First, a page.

Egypt Inflation Rate Eases Ahead of Expected Devaluation

Egypt Inflation Rate Eases Ahead of Expected Devaluation

(Bloomberg) -- Egypt’s annual inflation rate dropped for the first time since March, providing a rare respite from soaring prices as officials prepare a devaluation to secure a $12 billion loan from the International Monetary Fund.

Prices in urban areas rose 14.1 percent in September compared to a year earlier, according to the state-run statistics agency CAPMAS. The rate was 15.5 percent in August, the highest in at least seven years. Food and beverage prices -- the largest component in the basket of goods and services -- climbed 14.8 percent, down from 19.3 in August. Month-on-month inflation was 1.2 percent in September, compared with 1.9 percent in August.

The easing is likely to be temporary as the government implements measures it committed to with the IMF to trim one of the Middle East’s highest deficits, including devaluing the Egyptian pound and reducing subsidies. Some economists predict the inflation rate will reach 20 percent by the end of the year. A weaker currency is viewed as essential to end a foreign-currency shortage that has hammered business activity and kept foreign investors away.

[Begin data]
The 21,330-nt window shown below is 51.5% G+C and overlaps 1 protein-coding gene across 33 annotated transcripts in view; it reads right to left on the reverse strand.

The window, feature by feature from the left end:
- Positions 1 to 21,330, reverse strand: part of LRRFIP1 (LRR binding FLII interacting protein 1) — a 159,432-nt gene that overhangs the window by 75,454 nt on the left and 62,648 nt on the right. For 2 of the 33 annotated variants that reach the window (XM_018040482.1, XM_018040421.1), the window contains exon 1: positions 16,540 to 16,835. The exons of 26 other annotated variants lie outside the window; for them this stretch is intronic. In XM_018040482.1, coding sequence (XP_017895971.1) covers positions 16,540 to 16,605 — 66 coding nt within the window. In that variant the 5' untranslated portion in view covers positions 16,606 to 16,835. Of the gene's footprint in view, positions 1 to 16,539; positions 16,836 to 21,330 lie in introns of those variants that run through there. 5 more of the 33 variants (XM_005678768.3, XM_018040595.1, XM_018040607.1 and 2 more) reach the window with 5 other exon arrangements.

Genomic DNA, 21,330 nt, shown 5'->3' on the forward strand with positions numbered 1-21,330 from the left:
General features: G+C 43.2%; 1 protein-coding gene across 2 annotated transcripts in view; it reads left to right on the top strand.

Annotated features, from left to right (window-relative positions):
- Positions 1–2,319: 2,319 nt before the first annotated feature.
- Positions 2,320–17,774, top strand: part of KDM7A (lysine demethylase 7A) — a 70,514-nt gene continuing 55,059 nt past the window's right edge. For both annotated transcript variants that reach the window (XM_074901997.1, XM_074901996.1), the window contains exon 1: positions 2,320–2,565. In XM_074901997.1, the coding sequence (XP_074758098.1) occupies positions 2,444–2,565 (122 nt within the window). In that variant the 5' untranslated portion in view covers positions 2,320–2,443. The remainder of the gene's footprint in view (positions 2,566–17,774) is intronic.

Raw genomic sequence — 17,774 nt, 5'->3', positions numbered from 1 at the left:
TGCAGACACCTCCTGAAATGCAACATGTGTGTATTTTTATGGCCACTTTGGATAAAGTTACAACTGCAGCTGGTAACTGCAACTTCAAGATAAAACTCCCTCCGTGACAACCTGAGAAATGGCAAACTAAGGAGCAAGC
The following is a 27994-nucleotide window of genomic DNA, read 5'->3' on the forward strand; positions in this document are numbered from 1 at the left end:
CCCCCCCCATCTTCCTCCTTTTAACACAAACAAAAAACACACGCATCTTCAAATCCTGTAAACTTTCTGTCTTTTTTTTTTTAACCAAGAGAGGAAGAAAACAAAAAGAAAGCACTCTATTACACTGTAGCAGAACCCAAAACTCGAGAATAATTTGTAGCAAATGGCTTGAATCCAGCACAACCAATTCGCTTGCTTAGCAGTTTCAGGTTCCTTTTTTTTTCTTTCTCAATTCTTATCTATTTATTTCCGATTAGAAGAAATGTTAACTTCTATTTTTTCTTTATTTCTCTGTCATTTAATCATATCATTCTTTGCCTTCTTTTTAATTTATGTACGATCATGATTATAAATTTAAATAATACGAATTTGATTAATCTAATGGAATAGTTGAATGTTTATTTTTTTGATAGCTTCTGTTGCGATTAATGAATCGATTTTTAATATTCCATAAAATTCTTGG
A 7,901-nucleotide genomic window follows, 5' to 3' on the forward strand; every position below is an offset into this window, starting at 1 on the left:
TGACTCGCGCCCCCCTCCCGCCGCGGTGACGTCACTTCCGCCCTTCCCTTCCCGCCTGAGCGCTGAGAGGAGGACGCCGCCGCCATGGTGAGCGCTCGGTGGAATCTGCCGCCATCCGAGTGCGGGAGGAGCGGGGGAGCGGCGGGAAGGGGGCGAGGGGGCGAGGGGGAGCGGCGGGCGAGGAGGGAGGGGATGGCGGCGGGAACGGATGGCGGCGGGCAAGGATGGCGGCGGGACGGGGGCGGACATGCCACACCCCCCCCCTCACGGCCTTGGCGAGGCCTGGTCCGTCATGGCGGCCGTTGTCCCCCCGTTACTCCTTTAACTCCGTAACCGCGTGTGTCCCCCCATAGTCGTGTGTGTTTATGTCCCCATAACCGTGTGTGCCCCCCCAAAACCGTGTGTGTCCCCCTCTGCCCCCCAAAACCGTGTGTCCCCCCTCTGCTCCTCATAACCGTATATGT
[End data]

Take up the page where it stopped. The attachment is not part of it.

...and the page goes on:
"We expect inflation to rise again soon," Jason Tuvey, Middle East economist at London-based Capital Economics, said in an e-mailed statement. The devaluation will push up the prices of imported goods, while further subsidy cuts could add an additional 2 percent to headline inflation, he said.

The government is concerned that the measures will further squeeze already struggling lower income households, particularly after the introduction of a value-added tax last month. It has urged food companies to cut prices to ease the potential shock to consumers, while President Abdel-Fattah El-Sisi ordered his administration to ensure staples remain available and to guard against price-gouging by traders.

Egyptian officials have said they are close to meeting an IMF condition that it obtain several billion dollars of financing from other sources before the loan deal goes ahead, though fund chief Christine Lagarde said on Saturday that Egypt still needs to take action on its currency and subsidies before the lender’s board considers the request.

To contact the reporter on this story: Ahmed Feteha in Cairo at To contact the editors responsible for this story: Alaa Shahine at, Stuart Biggs, Mark Williams